April 27, 2021

The recent New South Wales Supreme Court decision of Growthbuilt Pty Ltd v Modern Touch Marble & Granite Pty Ltd [2021] NSWSC 290 considered the effect of an extension of time clause that granted absolute discretion as to its exercise, on the application of the prevention principle.

The builder (Growthbuilt) and the subcontractor (Modern Touch) entered into multiple agreements to design, supply and install stone in multiple residential developments in Sydney (the Subcontracts). Relevantly, each of the Subcontracts included an extension of time (EOT) clause that:

  •    allowed Modern Touch to claim a reasonable EOT in respect of delay caused by an ‘Act of Prevention’ (as defined in the Subcontracts);
  •    expressly stated that failure to submit a notice of delay within the time prescribed by the Subcontracts would disentitle Modern Touch from making such an EOT claim; and
  •    granted Growthbuilt the power to unilaterally extend, at its absolute discretion, the Date for Completion.

Modern Touch did not complete the works by the Date for Completion under the Subcontracts and did not claim an EOT during the project. Growthbuilt terminated each of the Subcontracts. Subsequently, Growthbuilt commenced proceedings to recover liquidated damages for the period between the Date for Completion and termination of the Subcontracts, as well as post termination completion costs.

At issue in the proceedings, amongst other things, was whether Modern Touch had been prevented from completing works by acts or omissions on the part of Growthbuilt. If so, whether the EOT clause in the Subcontracts limited the application of the prevention principle.

In its cross claim, Modern Touch argued:

  •    Growthbuilt prevented it from completing the works;
  •    Growthbuilt’s unilateral power to extend the Dates for Completion meant the prevention principle remained an issue, even though it had not sought an EOT under the contract; and
  •    Growthbuilt was obliged, under implied terms, to act reasonably and in good faith in exercising its discretion under the EOT clause.

In response, Growthbuilt argued that Modern Touch could not rely on preventing conduct in defence as it had failed to exercise the contractual right to claim EOTs that would have negated the effect of any preventing conduct.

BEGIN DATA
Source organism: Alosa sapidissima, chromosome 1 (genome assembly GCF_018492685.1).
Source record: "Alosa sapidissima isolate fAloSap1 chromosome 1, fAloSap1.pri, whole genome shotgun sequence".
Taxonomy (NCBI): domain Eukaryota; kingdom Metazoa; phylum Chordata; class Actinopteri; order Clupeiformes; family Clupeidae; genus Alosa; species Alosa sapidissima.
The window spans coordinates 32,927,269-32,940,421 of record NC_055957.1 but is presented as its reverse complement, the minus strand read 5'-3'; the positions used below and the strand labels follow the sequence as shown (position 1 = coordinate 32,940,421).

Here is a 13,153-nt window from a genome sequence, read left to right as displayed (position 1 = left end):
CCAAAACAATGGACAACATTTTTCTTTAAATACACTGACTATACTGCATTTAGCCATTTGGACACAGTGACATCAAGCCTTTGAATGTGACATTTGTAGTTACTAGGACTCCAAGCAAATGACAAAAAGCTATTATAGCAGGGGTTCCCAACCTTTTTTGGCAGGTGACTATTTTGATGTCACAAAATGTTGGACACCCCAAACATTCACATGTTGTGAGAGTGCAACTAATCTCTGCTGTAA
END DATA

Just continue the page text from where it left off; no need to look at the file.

Justice Henry held that the EOT clause in the Subcontracts had in fact modified the application of the prevention principle and made the following observations:

  •    A party cannot require the other party to perform a contractual obligation if it itself has caused the other party’s non-performance. However, the prevention principle can be excluded by contract, commonly by way of a contractual EOT regime.
  •    The express terms in the Subcontracts made clear that despite having discretionary power to do so, Growthbuilt had no obligation to extend or make any decisions whether or not to extend time under the Subcontracts.
  •    Justice Henry relied on Probuild Constructions (Aust) Pty Ltd v DDI Group Pty Ltd [2017] NSWCA 151 (Probuild) in finding that the prevention principle may be modified or excluded by way of contract. However, her Honour held the express terms of the Subcontracts were distinguished from those in Probuild, on the basis that the EOT regime here granted an absolute discretion when exercising the power to grant an EOT.
  •    An obligation of reasonableness and good faith may be implied as a matter of law in particular commercial contracts however that implication does not extend to impose obligations that are inconsistent with the express terms of the agreement.
  •    It would be circular to contend for an implied term that obliged Growthbuilt not to rely on an express exclusion.

In conclusion, Justice Henry held the Subcontracts modified the application of the prevention principle and Modern Touch was precluded from arguing delays caused by Growthbuilt obliged it to extend the Dates for Completion.

The full decision can be found here.

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